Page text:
BILLINGS – More rain is on tap this week for Montana communities besieged with flood waters that have swamped neighborhoods and rural farmland and isolated a town near the Wyoming border, officials said.
Authorities in Yellowstone County were searching for a man reported missing after a backhoe he was operating along Pryor Creek tipped into the water.
Rescue crews were waiting for water levels to drop to see if the man got stuck in the cab of the backhoe and drowned. Crews also were searching downstream of the site, Sheriff Mike Linder said.
The man’s name has not been released.
Gov. Brian Schweitzer declared a statewide emergency Monday. Disaster and Emergency Services Division chief Ed Tinsley said the declaration would free up state agencies to devote resources to the emergency response.
“We’ve got 21 jurisdictions — county, tribal and city — experiencing some type of flooding across the state,” Tinsley said. “Citizens need to be aware and never drive a road that has water moving over it.”
Rural communities in southeastern Montana, including the Crow Reservation, were hardest hit, authorities said. Flooding and other problems also were reported in Cascade, Fergus and Judith Basin counties in the central part of the state and Valley and Custer counties to the east.
A 70-mile stretch of Interstate 90 remained closed Monday, leaving about 2,000 residents of Lodge Grass — part of the Crow Reservation — and surrounding areas largely cut off from the outside.
The mountains outside Lodge Grass received 8.4 inches of rain over a four-day period ending Sunday. Other parts of the state received from almost 2 inches to more than 6 inches of rain.
Some residents risked driving through the high water on Monday to travel south to Sheridan, Wyo., to stock up on supplies. Among them was Big Horn County Commissioner John Pretty On Top.
“The street that gets us out on the Interstate was just a big river. We were able to get across it with pickups,” Pretty On Top said. “I was just at Walmart (in Sheridan) and a lot of our people were there grocery-ing up. And some people from higher ground are getting groceries for the relatives down below.”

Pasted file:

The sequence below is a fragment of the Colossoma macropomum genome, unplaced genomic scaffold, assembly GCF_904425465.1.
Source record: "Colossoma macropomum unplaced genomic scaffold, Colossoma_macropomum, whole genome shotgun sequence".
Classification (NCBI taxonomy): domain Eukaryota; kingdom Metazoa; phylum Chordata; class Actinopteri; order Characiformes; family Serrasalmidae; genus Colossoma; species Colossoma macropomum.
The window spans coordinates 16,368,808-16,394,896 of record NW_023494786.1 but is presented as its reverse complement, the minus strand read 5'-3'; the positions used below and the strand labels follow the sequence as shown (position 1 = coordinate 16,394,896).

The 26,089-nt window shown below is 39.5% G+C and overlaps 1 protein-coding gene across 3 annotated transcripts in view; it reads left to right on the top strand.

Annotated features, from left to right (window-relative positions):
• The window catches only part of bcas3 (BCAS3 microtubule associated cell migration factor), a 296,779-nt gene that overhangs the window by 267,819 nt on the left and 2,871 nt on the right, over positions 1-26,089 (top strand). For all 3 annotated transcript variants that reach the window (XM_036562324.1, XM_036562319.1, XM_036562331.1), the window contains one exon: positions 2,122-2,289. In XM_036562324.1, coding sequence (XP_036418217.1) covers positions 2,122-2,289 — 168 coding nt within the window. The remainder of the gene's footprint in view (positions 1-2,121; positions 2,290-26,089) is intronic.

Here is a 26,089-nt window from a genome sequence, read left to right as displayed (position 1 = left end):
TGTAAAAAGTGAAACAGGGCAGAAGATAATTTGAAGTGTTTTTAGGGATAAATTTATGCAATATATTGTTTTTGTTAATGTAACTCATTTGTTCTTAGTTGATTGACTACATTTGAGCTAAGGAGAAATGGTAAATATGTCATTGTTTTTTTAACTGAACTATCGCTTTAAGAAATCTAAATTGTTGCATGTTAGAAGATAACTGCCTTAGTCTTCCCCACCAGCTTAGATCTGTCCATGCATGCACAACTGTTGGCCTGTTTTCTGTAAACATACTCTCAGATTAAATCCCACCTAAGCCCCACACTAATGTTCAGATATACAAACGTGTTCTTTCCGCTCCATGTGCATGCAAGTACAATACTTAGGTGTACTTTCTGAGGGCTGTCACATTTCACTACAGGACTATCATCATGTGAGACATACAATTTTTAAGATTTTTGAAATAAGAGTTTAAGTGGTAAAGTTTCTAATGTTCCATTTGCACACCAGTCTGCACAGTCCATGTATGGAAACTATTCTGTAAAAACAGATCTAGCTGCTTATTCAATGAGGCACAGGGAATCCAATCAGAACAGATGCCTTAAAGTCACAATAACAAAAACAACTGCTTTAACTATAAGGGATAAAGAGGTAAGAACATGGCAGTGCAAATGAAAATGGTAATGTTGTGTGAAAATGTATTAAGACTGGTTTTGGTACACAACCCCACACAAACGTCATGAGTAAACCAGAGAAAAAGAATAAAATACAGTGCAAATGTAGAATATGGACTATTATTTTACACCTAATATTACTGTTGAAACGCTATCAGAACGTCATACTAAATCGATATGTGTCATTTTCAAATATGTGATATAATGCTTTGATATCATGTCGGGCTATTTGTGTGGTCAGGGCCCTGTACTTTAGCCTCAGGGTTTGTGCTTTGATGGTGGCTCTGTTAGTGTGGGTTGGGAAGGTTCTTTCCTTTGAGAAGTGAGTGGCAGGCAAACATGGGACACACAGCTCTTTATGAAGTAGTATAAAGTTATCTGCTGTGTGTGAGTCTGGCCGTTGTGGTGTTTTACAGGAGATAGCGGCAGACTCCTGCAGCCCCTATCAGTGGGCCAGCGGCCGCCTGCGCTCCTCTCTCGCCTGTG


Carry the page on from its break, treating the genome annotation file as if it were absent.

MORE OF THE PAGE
Big Horn County Emergency Services Coordinator Ed Auker said the flooding was concentrated in the town’s business district and extended for several blocks.
“We’ve got water everywhere,” Auker said. “It took out the major infrastructure, which in Lodge Grass consists of the grocery store. They are pretty isolated until the water goes down.”
Auker said authorities were using boats to reach rural areas and had evacuated an unspecified number of residents.
Tribal leaders declared the reservation a disaster area, and said the towns of Wyola, Crow Agency, St. Xavier and Pryor also suffered flooding.
Residents of the reservation were warned not to travel except for emergencies, and shelters were set up in Billings, about 40 miles away.
After a shelter at a church in Billings filled, authorities opened a second shelter in a residence hall at Montana State University-Billings. About 150 people from the towns of Hardin and Crow Agency were expected to arrive at the university Monday.
Several weather systems that could bring more rain were expected to pass through Montana over the next week, said National Weather Service meteorologist Keith Meier in Billings.
With the ground already saturated, any significant rainfall was likely to produce more flooding.
“We’re stuck in this broken-record weather pattern,” Meier said. “Everybody’s concern now is to buy some time to let this water drain out of there and get things back to normal” before the rain returns.
A flood warning was in effect for eastern and southern Yellowstone county through Tuesday night. Flood watches were issued for 13 southeastern Montana and northeastern Wyoming counties.
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